UN says heavy rains kill at least 25 over past week in Somalia

MOGADISHU, SOMALIA - OCTOBER 11: Somalians pass through flood waters after heavy rains in Mogadishu caused floods, at the Refugee Camp in southern Mogadishu, Somalia on October 11, 2014. (Photo by Nour Gelle Gedi/Anadolu Agency/Getty Images)

At least 25 people have been killed in the past seven days due to heavy rains pounding several parts of Somalia, the United Nations humanitarian agency said in a statement on Sunday.

The UN Office for the Coordination of Humanitarian Affairs (OCHA) said among the dead include 14 children and seven internally displaced people.

OCHA said riverine flooding has affected an estimated 25,000 people in 15 villages in Jowhar in Middle Shabelle region, displacing people in eight villages and inundating farms.

The heavy rains have hit various parts of Somalia over the past week, triggering flash floods which have killed and displaced people, but a forecast suggests the rains will begin to subside from mid-May.

The Somalia Water and Land Information Management (SWALIM) managed by the Food and Agriculture Organization of the United Nations on Saturday warned of an imminent danger of potentially unprecedented flooding expected along the Shabelle River in the coming days and the concern for safety and wellbeing of the people in Beledweyne and along the river.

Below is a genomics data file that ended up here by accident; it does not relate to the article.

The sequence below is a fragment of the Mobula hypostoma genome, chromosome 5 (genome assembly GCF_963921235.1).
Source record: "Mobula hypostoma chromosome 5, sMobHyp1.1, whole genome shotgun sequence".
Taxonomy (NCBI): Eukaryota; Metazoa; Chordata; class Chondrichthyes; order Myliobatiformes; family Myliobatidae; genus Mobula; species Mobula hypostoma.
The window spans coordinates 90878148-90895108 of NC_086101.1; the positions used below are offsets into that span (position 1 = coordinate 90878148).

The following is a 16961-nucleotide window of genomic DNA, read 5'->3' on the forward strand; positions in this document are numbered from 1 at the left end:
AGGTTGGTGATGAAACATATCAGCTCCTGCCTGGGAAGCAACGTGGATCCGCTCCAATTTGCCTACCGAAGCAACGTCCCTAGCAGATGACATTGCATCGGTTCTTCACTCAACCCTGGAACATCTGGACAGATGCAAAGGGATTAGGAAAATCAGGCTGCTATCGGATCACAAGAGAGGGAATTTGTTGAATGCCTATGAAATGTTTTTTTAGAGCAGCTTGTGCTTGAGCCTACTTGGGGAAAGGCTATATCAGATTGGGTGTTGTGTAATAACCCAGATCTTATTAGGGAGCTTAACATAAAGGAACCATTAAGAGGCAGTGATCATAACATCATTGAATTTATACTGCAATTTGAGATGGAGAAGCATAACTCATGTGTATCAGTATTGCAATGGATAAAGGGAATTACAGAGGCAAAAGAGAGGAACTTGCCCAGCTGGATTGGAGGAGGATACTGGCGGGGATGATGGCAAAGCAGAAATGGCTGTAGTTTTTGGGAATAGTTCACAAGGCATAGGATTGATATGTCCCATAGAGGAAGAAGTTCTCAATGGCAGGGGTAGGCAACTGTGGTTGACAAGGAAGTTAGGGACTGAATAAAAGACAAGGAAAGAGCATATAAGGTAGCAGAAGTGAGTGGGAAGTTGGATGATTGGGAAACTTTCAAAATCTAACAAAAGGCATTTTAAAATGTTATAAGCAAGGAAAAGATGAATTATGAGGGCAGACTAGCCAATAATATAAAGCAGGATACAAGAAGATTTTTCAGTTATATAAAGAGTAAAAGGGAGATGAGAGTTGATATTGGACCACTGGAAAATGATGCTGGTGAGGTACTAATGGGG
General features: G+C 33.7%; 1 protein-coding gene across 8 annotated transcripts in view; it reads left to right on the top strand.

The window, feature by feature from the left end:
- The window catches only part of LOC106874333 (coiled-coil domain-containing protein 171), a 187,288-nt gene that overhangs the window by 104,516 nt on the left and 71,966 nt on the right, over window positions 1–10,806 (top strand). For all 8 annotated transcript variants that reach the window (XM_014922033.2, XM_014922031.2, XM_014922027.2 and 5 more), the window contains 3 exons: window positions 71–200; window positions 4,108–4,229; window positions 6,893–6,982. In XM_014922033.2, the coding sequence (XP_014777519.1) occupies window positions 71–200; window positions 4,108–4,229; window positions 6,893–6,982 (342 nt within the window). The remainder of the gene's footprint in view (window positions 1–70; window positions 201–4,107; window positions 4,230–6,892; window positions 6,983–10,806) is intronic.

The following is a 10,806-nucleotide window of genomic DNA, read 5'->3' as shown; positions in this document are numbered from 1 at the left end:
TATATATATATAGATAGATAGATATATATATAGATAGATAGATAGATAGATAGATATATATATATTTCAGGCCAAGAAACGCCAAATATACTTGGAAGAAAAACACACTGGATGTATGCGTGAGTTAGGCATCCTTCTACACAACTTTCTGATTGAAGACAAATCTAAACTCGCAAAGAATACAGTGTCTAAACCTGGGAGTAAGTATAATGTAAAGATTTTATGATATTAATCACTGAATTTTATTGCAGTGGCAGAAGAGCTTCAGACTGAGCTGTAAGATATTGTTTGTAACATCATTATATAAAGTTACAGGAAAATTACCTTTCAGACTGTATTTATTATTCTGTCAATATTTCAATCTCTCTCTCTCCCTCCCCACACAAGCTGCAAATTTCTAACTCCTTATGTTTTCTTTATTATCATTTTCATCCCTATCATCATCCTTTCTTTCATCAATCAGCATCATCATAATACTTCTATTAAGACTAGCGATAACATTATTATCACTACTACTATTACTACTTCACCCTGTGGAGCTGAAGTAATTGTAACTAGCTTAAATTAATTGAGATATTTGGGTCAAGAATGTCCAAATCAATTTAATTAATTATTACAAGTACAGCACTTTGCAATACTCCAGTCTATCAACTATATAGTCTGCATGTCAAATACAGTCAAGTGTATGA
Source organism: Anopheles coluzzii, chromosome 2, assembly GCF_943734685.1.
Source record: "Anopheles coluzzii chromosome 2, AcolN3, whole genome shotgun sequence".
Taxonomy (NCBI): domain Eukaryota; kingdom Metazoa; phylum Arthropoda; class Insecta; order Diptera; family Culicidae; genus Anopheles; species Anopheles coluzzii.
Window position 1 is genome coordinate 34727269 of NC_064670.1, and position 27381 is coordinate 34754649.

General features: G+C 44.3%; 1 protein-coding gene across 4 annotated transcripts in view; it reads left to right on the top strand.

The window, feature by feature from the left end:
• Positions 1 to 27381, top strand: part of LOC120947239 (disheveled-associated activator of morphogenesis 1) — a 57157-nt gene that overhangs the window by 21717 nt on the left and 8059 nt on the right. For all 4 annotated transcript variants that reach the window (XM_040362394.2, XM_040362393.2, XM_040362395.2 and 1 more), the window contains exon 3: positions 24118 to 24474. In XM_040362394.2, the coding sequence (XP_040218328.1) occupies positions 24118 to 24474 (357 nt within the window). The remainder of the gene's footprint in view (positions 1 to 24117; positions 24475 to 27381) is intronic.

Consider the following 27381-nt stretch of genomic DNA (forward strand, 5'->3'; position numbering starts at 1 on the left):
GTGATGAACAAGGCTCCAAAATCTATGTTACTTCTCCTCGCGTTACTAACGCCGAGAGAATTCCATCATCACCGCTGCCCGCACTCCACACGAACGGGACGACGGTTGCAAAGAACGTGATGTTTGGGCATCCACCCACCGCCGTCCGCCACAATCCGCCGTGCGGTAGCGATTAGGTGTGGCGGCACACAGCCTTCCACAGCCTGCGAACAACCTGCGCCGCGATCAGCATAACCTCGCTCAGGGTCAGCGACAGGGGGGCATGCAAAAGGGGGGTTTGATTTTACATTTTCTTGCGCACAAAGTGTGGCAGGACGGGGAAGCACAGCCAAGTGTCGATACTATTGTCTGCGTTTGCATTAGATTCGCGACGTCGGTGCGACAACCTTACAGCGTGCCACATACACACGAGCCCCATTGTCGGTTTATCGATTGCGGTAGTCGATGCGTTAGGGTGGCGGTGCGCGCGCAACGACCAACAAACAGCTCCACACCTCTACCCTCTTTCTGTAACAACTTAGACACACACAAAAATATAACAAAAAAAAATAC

OCHA said Juba River reportedly has broken its bank in Doolow, reaching 4.70 meters, which is 0.20 meters above the moderate flooding level, and flooding three villages.

It said the heavy rains on April 30 flooded the dry river valley in Hargeisa in Somaliland, affecting around 40 houses and washing away seven vehicles.

The floods also temporarily affected some of the internally displaced people who are living in sub-standard shelters.

In addition, the UN agency said, flash floods washed away over 1,250 heads of livestock and damaged shelters in low-lying areas of Ceel Daahir under Bossaso district and Berri Cad under Garowe between April 27 and May 5.

According to OCHA, despite the heavy rains that have hit parts of Somalia, the rains have come too late for the planting season, hence further exacerbating already significant food security concerns in the country.


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